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Covid update: 21 January 2021

21 Jan 2021

A round up of this week's coronavirus-related news and countermeasures from the photonics industry.

Asahi Kasei and Crystal IS have announced the second round of their UV Accelerator funding initiative for supporting the development of new disinfection products that use UV-C LEDs. Crystal IS manufactures aluminum nitride UVC LEDs, and through its Klaran product line offers UVC LEDs and modules to disinfect pathogens on surfaces and in water and air.

Following the successful funding of two companies in the first round, this endeavor again is intended to partner with innovative companies that have exciting ideas for “new applications of UVC LEDs in a post-Covid world” by providing investments of up to $250,000 per company. The partnership is accepting applicants for new product development ideas regarding the utilization of UVC LEDs until March 31, 2021. Up to $250,000 funding is available for selected companies, from Asahi Kasei America.

Led by Dr. Steven Berger, Managing Director at AKA, and former CEO of Crystal IS, the UV Accelerator has been established as a proactive measure for developing solutions that can be used “to stop the spread of deadly viruses and bacteria and help in the ongoing fight against Covid-19,” the company stated on January 12th. AKA will provide the funding to successful applicants; Crystal IS will provide engineering expertise for the design and control of the UVC LED light source.

The partners stated, “In this second round, the Accelerator is again looking for creative product ideas but particularly encourages ideas on how UVC-based hardware and software can be safely used to help people, be they employees or customers, become comfortable with returning to offices or commercial buildings.”

Schott hits record glass vial output for Covid-19 vaccine

Optics and glass giant Schott is producing what it calls “record-breaking numbers” of pharmaceutical containers, including glass vials, as the U.S. prepares for Covid-19 vaccine distribution.

Its high-tech facility in Lebanon, Pa., makes glass vials, which are used in 75 percent of all approved Covid-19 vaccines projects, such as those funded by the U.S. Operation Warp Speed program.

“The 285 employees at Lebanon are working around the clock,” said Christopher Cassidy, Vice President at Schott North America. “Schott makes the most reliable glass pharmaceutical packaging in the world, and every Schott employee is giving 100 percent to make sure that safe, reliable drug containers are available.”

The Lebanon, PA plant converts high quality borosilicate glass tubing from Schott global manufacturing sites into drug containers, including vials. Schott says its glass formulation, used in billions of vials each year, keeps even highly sensitive drugs stable. Pre-washed and sterilized vials, known as adaptiQ, are helping speed up the drug development process for Covid-19 R&D work and clinical trials, Cassidy added.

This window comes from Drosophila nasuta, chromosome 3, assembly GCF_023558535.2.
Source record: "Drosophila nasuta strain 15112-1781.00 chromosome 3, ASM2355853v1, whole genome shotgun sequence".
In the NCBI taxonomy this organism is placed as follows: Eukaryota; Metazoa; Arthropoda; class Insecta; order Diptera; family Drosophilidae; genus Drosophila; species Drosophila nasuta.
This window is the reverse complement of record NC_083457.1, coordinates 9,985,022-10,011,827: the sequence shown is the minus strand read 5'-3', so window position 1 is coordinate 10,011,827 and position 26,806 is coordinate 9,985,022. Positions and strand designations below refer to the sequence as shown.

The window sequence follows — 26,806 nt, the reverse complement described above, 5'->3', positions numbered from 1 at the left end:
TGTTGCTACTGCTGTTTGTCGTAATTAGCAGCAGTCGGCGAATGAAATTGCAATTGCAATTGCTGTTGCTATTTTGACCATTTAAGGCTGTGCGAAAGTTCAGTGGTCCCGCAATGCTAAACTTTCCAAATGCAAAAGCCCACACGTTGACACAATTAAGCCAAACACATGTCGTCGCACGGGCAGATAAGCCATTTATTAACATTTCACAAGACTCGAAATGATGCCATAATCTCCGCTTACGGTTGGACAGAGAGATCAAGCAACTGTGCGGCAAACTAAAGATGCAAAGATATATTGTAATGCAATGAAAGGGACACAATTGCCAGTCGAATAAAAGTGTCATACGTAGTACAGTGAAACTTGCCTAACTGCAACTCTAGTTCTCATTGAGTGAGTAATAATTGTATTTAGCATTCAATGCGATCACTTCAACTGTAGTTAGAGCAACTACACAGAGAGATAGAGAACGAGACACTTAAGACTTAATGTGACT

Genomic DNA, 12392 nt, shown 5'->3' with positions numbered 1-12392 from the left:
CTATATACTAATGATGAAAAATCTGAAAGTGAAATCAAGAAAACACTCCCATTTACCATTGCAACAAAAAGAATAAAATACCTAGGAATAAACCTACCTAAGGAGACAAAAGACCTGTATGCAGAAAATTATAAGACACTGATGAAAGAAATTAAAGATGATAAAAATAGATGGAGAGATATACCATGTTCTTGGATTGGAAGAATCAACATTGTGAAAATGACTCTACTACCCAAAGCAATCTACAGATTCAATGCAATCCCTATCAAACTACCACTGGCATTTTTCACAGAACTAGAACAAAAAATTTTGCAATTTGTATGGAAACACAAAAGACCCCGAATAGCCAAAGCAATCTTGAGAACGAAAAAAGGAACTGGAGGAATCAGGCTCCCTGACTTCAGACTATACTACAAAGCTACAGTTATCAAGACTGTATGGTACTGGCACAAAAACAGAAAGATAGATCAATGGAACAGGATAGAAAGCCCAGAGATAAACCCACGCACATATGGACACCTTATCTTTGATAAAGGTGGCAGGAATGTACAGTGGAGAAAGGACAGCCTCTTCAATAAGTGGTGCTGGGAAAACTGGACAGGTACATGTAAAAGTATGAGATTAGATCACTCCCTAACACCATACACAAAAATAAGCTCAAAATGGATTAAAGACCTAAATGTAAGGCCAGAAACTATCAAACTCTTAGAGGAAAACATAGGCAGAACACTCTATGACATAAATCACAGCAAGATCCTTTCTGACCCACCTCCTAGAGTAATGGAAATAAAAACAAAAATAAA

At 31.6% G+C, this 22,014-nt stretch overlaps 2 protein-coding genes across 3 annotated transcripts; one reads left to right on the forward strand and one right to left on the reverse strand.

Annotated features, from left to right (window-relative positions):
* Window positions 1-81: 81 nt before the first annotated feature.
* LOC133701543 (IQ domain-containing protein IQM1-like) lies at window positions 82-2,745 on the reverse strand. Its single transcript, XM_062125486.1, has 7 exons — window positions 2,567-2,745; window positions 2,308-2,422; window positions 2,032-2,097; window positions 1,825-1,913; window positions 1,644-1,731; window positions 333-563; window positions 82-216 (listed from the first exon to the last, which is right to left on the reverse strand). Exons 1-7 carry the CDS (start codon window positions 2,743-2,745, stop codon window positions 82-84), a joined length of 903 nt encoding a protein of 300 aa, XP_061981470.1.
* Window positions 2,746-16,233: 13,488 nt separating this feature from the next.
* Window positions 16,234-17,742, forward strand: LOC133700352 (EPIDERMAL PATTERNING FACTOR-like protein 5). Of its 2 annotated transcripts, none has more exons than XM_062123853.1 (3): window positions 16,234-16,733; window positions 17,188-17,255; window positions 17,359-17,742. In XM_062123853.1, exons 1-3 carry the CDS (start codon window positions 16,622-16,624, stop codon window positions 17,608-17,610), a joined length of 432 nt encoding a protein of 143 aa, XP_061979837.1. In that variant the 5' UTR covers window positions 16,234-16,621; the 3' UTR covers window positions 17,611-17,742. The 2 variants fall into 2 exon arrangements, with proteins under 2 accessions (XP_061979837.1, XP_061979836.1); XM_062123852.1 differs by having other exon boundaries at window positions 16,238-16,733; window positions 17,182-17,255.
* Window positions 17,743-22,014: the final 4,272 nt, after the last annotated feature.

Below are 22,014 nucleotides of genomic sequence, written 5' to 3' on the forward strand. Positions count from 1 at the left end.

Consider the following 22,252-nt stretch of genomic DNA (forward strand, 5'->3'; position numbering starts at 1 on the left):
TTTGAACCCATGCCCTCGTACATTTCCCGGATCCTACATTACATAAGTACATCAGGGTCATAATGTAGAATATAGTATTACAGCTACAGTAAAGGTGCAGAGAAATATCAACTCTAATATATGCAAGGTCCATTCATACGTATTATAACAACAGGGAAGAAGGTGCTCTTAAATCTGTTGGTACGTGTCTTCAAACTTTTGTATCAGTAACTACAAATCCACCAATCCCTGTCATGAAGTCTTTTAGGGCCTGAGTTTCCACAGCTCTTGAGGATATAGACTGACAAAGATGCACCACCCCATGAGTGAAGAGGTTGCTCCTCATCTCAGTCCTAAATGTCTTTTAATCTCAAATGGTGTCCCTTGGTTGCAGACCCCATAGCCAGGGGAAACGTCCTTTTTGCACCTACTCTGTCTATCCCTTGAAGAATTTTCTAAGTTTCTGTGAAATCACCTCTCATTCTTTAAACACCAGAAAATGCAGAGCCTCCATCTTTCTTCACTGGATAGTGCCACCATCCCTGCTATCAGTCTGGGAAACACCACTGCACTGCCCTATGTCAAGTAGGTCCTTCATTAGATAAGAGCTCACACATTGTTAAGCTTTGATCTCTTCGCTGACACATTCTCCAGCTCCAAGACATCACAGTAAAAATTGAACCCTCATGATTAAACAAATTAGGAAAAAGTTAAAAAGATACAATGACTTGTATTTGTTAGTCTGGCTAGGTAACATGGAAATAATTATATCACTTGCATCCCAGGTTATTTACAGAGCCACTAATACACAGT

UK-based Oxford Lasers has announced additional capability for supporting customers relying on Container Closure Integrity Testing and leak testing in glass vials – such as needed in Covid vaccine distribution.

The company’s statement this week notes, “Much has been written recently about the potential shortages of glass vials for the bottling of Coronavirus vaccines. We are pleased to announce further metrology capabilities enabling efficient testing of such vials.

“Manufacturers must certify that their products meet government requirements for drug safety and sterility, and a well-designed CCIT/Leak Testing process can help provide that safety and certification. The use of reliable positive controls is a critical part of helping customers meet the requirements of USP 1207 and other standards.

“As with many mass-produced products, glass vials can vary considerably in thickness. We have developed a novel method to both measure and drill a wide range of thicknesses of these vials. We have added the ability to accurately measure the glass vial thickness up to 5 mm with micron accuracy.”

Zeiss Vision Care US has announced that its UVClean technology, an optometry-specific UV-C disinfecting device for eye care professionals, was last week chosen as a CES 2021 Innovation Awards Honoree in the Health & Wellness category.

The announcement was made at the digital CES 2021, between January 11-14, 2021. The CES Innovation Awards program, produced by the Consumer Technology Association, is an annual competition recognizing outstanding design and engineering in consumer technology products.

Jens Boy, president of Zeiss Vision Care North America, commented, “Frame and lens disinfecting became an overnight challenge for eye care dispensaries, and the Zeiss UVClean met that challenge with an efficient, affordable, and space-saving device.”

Zeiss UVClean deploys four germicidal UV-C bulbs to completely bathe each pair of eyeglasses in powerful UV light. The unit can disinfect 6-10 frames in 40 seconds and kills up to 99.5 percent of common viruses and bacteria on the surfaces of eyeglasses. The product was designed to enable eye care practices to spend less time and resources cleaning and more time engaging with their patients.

Other CES 2021 Innovation Awards Honorees, including product descriptions and photos, can be found on the CES 2021 website.

AlluxaMad City Labs, Inc.Iridian Spectral TechnologiesUniverse Kogaku America Inc.Berkeley Nucleonics CorporationHÜBNER PhotonicsSPECTROGON AB
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